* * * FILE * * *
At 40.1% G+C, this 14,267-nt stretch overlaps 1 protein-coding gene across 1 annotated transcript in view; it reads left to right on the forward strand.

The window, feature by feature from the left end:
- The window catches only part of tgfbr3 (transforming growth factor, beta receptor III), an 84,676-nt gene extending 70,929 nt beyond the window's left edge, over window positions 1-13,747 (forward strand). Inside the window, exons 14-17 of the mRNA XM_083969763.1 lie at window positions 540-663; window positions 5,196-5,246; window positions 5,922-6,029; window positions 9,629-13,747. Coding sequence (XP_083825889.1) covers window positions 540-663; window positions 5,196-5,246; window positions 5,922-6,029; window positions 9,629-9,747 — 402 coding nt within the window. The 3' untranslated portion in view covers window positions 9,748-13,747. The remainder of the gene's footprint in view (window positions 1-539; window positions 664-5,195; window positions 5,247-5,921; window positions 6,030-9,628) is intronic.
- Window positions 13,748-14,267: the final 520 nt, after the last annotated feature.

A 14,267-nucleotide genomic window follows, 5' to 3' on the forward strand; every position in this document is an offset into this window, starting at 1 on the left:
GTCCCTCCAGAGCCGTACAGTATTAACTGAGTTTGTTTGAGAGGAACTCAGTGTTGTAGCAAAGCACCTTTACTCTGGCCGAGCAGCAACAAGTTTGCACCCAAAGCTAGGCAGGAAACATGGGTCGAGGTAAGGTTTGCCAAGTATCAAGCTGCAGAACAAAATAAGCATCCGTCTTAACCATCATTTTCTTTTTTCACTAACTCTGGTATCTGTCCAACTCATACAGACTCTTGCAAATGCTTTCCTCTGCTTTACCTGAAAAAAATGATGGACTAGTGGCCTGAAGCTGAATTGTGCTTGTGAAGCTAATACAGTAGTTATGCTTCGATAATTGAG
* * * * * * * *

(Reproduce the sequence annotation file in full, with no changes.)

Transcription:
At 40.1% G+C, this 14,267-nt stretch overlaps 1 protein-coding gene across 1 annotated transcript in view; it reads left to right on the forward strand.

The window, feature by feature from the left end:
- The window catches only part of tgfbr3 (transforming growth factor, beta receptor III), an 84,676-nt gene extending 70,929 nt beyond the window's left edge, over window positions 1-13,747 (forward strand). Inside the window, exons 14-17 of the mRNA XM_083969763.1 lie at window positions 540-663; window positions 5,196-5,246; window positions 5,922-6,029; window positions 9,629-13,747. Coding sequence (XP_083825889.1) covers window positions 540-663; window positions 5,196-5,246; window positions 5,922-6,029; window positions 9,629-9,747 — 402 coding nt within the window. The 3' untranslated portion in view covers window positions 9,748-13,747. The remainder of the gene's footprint in view (window positions 1-539; window positions 664-5,195; window positions 5,247-5,921; window positions 6,030-9,628) is intronic.
- Window positions 13,748-14,267: the final 520 nt, after the last annotated feature.

A 14,267-nucleotide genomic window follows, 5' to 3' on the forward strand; every position in this document is an offset into this window, starting at 1 on the left:
GTCCCTCCAGAGCCGTACAGTATTAACTGAGTTTGTTTGAGAGGAACTCAGTGTTGTAGCAAAGCACCTTTACTCTGGCCGAGCAGCAACAAGTTTGCACCCAAAGCTAGGCAGGAAACATGGGTCGAGGTAAGGTTTGCCAAGTATCAAGCTGCAGAACAAAATAAGCATCCGTCTTAACCATCATTTTCTTTTTTCACTAACTCTGGTATCTGTCCAACTCATACAGACTCTTGCAAATGCTTTCCTCTGCTTTACCTGAAAAAAATGATGGACTAGTGGCCTGAAGCTGAATTGTGCTTGTGAAGCTAATACAGTAGTTATGCTTCGATAATTGAG